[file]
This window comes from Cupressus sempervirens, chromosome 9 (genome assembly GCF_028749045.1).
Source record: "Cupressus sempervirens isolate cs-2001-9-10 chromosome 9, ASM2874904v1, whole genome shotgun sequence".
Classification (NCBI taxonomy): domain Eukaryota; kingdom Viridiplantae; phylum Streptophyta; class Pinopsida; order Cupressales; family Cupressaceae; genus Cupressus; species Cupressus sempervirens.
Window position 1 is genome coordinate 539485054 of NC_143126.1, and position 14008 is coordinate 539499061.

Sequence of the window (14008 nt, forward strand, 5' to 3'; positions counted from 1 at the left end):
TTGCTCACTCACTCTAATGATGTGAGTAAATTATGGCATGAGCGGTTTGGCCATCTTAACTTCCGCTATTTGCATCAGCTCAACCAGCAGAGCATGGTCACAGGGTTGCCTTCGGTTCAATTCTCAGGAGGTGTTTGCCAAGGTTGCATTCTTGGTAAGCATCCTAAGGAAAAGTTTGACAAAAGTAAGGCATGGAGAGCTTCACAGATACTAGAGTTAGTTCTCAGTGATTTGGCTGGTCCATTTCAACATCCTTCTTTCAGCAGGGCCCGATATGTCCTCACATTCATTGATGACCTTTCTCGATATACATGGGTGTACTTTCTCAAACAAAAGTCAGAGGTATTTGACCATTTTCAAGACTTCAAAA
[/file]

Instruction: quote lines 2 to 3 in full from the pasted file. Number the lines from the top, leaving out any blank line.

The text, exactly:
Source record: "Cupressus sempervirens isolate cs-2001-9-10 chromosome 9, ASM2874904v1, whole genome shotgun sequence".
Classification (NCBI taxonomy): domain Eukaryota; kingdom Viridiplantae; phylum Streptophyta; class Pinopsida; order Cupressales; family Cupressaceae; genus Cupressus; species Cupressus sempervirens.